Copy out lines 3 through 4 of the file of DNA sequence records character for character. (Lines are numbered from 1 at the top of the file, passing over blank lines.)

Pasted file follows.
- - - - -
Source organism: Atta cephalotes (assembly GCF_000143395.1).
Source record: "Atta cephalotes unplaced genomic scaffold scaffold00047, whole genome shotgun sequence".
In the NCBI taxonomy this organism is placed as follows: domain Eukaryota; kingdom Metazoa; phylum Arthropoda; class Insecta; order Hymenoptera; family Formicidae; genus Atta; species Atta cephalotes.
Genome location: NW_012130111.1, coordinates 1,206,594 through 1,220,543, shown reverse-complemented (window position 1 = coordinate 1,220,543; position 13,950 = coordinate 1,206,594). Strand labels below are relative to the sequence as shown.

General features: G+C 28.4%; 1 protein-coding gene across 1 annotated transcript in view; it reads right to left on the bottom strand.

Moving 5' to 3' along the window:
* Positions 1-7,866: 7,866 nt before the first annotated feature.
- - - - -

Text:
In the NCBI taxonomy this organism is placed as follows: domain Eukaryota; kingdom Metazoa; phylum Arthropoda; class Insecta; order Hymenoptera; family Formicidae; genus Atta; species Atta cephalotes.
Genome location: NW_012130111.1, coordinates 1,206,594 through 1,220,543, shown reverse-complemented (window position 1 = coordinate 1,220,543; position 13,950 = coordinate 1,206,594). Strand labels below are relative to the sequence as shown.